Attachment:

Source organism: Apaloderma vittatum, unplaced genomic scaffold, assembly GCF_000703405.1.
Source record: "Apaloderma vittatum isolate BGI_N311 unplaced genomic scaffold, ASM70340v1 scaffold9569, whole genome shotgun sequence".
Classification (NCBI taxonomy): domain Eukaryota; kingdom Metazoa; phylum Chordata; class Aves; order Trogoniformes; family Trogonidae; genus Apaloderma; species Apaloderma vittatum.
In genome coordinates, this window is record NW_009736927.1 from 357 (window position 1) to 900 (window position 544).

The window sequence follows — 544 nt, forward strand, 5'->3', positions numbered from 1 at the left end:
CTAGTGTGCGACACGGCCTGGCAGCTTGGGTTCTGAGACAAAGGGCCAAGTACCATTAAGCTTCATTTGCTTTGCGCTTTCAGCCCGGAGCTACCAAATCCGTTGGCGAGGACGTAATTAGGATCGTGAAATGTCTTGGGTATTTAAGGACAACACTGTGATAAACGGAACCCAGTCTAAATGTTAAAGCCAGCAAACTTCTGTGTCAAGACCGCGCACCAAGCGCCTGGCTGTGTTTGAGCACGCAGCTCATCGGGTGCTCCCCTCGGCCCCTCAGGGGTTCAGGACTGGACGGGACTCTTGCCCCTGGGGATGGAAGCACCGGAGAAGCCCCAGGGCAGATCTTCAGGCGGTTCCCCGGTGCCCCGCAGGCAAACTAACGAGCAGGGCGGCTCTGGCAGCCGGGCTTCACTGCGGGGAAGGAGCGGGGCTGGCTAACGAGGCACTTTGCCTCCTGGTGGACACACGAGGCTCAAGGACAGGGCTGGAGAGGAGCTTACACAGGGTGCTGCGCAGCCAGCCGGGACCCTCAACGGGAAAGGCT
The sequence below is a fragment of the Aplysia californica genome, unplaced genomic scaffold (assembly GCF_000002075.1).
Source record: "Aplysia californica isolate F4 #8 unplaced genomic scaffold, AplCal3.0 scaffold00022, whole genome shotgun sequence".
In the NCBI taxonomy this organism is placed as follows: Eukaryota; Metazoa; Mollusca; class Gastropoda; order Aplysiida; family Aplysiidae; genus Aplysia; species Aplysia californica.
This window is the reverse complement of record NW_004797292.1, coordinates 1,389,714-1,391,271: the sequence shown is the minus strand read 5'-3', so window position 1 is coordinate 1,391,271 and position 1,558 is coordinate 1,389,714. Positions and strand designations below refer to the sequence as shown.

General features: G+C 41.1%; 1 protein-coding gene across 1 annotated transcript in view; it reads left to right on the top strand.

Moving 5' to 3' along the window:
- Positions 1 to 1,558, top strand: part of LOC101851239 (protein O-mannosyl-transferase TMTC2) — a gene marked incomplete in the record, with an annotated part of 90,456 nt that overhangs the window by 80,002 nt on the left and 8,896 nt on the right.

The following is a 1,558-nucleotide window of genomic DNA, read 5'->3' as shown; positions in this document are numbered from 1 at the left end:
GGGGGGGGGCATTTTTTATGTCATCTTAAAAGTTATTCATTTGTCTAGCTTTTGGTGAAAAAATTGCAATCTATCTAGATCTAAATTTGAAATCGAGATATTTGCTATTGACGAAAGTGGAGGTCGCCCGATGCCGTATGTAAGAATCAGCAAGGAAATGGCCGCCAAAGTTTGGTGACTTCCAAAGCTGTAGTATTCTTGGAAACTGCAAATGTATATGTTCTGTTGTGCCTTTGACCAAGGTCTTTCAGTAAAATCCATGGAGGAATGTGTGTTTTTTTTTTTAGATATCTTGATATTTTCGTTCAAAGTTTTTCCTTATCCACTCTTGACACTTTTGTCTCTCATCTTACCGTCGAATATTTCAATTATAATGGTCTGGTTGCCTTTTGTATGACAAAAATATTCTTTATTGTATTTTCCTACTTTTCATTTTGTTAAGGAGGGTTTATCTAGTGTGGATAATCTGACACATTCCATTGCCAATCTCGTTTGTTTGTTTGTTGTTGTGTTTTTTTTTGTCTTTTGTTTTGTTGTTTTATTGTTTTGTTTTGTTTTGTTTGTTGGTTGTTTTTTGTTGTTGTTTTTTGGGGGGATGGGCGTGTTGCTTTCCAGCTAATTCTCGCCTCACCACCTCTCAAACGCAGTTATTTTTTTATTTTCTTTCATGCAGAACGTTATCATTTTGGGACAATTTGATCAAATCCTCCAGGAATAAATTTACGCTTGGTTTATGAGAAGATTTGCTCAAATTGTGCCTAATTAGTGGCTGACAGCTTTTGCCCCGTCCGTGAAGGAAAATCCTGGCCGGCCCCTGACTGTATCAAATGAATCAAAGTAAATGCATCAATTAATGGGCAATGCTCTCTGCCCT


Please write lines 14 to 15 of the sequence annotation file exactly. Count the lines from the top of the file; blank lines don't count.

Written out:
The following is a 1,558-nucleotide window of genomic DNA, read 5'->3' as shown; positions in this document are numbered from 1 at the left end:
GGGGGGGGGCATTTTTTATGTCATCTTAAAAGTTATTCATTTGTCTAGCTTTTGGTGAAAAAATTGCAATCTATCTAGATCTAAATTTGAAATCGAGATATTTGCTATTGACGAAAGTGGAGGTCGCCCGATGCCGTATGTAAGAATCAGCAAGGAAATGGCCGCCAAAGTTTGGTGACTTCCAAAGCTGTAGTATTCTTGGAAACTGCAAATGTATATGTTCTGTTGTGCCTTTGACCAAGGTCTTTCAGTAAAATCCATGGAGGAATGTGTGTTTTTTTTTTTAGATATCTTGATATTTTCGTTCAAAGTTTTTCCTTATCCACTCTTGACACTTTTGTCTCTCATCTTACCGTCGAATATTTCAATTATAATGGTCTGGTTGCCTTTTGTATGACAAAAATATTCTTTATTGTATTTTCCTACTTTTCATTTTGTTAAGGAGGGTTTATCTAGTGTGGATAATCTGACACATTCCATTGCCAATCTCGTTTGTTTGTTTGTTGTTGTGTTTTTTTTTGTCTTTTGTTTTGTTGTTTTATTGTTTTGTTTTGTTTTGTTTGTTGGTTGTTTTTTGTTGTTGTTTTTTGGGGGGATGGGCGTGTTGCTTTCCAGCTAATTCTCGCCTCACCACCTCTCAAACGCAGTTATTTTTTTATTTTCTTTCATGCAGAACGTTATCATTTTGGGACAATTTGATCAAATCCTCCAGGAATAAATTTACGCTTGGTTTATGAGAAGATTTGCTCAAATTGTGCCTAATTAGTGGCTGACAGCTTTTGCCCCGTCCGTGAAGGAAAATCCTGGCCGGCCCCTGACTGTATCAAATGAATCAAAGTAAATGCATCAATTAATGGGCAATGCTCTCTGCCCT